THOSE who remember the profound excitement caused by the appearance of Bunsen's “Egypt's Place in Universal History,” and who now take up such a book as Dr. Budge's “Reading Book,” will be surprised at the advance the study of Egyptian hieroglyphics has made since that time. Egyptology, in fact, is now on a footing of permanence which its best friends would have despaired of seeing a few years ago, and not only does it rouse the interest of the archæologist and the historian, but the student of folk-lore and of comparative religion, in his search for data, is beginning to lay under contribution its numerous legendary and mythological texts. To such a student a knowledge of the language, however slight, is of great value, as it enables him to control to some extent the translations on which he depends for information, and in many cases to understand the necessary limitations of a rendering into any modern idiom. To attain to even so slight a knowledge has been for many years extremely difficult for the beginner without the aid of a teacher, and only possible after a somewhat heavy initial expenditure in books. Last year, however, it was our duty to call attention to the publication of an extremely serviceable handbook or introduction to the study of the Egyptian language, entitled, “First Steps in Egyptian,” by Dr. Wallis Budge, and it is with pleasure that we now note the appearance of a sequel to that volume in the form of a “Reading Book” by the same author, containing a series of complete texts for study. In 1888, Dr. Budge first printed these texts, and, although they appeared without transliterations and without notes or explanations, they at least supplied the beginner with a good collection of material to work on, though he was still not in a position to walk alone. At the instance of several friends who made use of the book, Dr. Budge has now republished these compositions, breaking the lines up into words, and adding a transliteration at the foot of the page; he has also compiled a complete vocabulary to the texts, giving a number of references to each word, so that it is possible to compare their use in several passages. The student is thus enabled to acquire, without additional help, a knowledge of the language and of the principal literary compositions of ancient Egypt.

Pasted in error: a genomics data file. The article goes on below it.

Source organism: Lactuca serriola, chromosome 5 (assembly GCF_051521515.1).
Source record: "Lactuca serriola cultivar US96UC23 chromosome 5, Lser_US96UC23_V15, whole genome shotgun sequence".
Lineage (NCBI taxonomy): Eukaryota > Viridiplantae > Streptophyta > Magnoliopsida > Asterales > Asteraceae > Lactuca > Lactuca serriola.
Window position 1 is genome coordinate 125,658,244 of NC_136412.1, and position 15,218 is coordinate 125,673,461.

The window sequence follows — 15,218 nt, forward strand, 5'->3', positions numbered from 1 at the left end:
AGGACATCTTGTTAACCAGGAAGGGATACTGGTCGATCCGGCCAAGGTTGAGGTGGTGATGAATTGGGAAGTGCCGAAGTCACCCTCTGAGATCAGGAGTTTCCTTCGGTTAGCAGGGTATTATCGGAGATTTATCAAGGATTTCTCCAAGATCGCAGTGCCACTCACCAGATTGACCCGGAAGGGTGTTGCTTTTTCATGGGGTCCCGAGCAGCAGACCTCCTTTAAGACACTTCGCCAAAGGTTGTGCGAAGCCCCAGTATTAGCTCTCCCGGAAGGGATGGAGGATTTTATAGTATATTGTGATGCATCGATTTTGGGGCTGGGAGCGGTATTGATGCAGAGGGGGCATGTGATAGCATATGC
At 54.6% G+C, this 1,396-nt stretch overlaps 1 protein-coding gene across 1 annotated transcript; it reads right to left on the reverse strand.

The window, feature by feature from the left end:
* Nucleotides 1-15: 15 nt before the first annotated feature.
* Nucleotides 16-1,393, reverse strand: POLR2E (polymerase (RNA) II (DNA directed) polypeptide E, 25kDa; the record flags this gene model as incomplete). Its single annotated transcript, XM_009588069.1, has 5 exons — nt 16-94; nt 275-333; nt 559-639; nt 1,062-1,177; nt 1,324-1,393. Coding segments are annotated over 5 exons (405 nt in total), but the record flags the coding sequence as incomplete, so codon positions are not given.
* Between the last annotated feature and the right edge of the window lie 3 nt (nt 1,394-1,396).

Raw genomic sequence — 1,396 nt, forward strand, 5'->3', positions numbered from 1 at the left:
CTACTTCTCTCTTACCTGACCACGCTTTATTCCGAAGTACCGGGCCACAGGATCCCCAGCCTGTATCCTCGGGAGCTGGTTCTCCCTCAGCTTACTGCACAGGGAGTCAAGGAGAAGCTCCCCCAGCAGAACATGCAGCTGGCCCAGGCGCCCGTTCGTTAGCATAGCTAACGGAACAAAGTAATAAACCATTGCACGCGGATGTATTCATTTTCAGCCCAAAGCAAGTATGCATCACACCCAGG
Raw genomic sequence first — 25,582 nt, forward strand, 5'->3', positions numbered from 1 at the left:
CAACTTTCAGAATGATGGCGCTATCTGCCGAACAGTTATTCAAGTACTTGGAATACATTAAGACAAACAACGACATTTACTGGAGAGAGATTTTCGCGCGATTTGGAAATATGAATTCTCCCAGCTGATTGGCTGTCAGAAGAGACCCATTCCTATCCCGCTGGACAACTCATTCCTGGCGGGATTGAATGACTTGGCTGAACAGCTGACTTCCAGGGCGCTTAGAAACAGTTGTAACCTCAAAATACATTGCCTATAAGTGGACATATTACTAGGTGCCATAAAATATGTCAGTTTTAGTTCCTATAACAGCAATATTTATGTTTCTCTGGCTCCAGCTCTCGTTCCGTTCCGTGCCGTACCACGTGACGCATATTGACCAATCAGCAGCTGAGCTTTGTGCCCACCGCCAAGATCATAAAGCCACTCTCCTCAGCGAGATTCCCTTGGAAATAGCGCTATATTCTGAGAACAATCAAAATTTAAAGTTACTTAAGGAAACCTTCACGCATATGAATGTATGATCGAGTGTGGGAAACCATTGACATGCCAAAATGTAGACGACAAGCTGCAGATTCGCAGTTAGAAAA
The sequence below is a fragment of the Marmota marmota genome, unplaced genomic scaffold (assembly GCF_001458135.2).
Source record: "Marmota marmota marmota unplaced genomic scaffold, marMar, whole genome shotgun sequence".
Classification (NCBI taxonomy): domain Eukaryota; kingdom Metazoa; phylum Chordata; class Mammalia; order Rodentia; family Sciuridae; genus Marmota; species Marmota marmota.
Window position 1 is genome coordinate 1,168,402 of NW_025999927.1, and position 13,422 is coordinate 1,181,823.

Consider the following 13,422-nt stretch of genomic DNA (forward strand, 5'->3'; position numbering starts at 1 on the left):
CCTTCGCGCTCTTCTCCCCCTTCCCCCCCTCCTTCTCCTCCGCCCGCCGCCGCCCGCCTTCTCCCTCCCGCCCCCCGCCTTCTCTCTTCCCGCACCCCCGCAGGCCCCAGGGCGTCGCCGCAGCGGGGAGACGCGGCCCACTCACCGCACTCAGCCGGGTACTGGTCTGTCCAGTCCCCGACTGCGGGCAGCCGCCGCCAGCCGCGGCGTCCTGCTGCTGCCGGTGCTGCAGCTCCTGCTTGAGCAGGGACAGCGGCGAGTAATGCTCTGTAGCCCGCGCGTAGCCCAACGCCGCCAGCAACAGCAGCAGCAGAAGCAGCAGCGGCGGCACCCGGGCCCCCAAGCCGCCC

An Egyptian Reading Book for Beginners: being a Series of Historical, Funereal, Moral, Religious and Mythological Texts printed in Hieroglyphic Characters, together with a Transliteration and a Complete Vocabulary.
By E. A. Wallis Budge (Cantab.), Keeper of the Egyptian and Assyrian Antiquities in the British Museum. Pp. liv + 592. (London: Kegan Paul, Trench, Trübner, and Co., 1896.)
Some Account of the Collection of Egyptian Antiquities in the possession of Lady Meux, of Theobald's Park, Waltham Cross.
By E. A. Wallis Budge, &c. Pp. xii + 361. (London: Harrison and Sons, 1896.)
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An Egyptian Reading Book for Beginners: being a Series of Historical, Funereal, Moral, Religious and Mythological Texts printed in Hieroglyphic Characters, together with a Transliteration and a Complete Vocabulary Some Account of the Collection of Egyptian Antiquities in the possession of Lady Meux, of Theobald's Park, Waltham Cross. Nature 55, 218–219 (1897) doi:10.1038/055218a0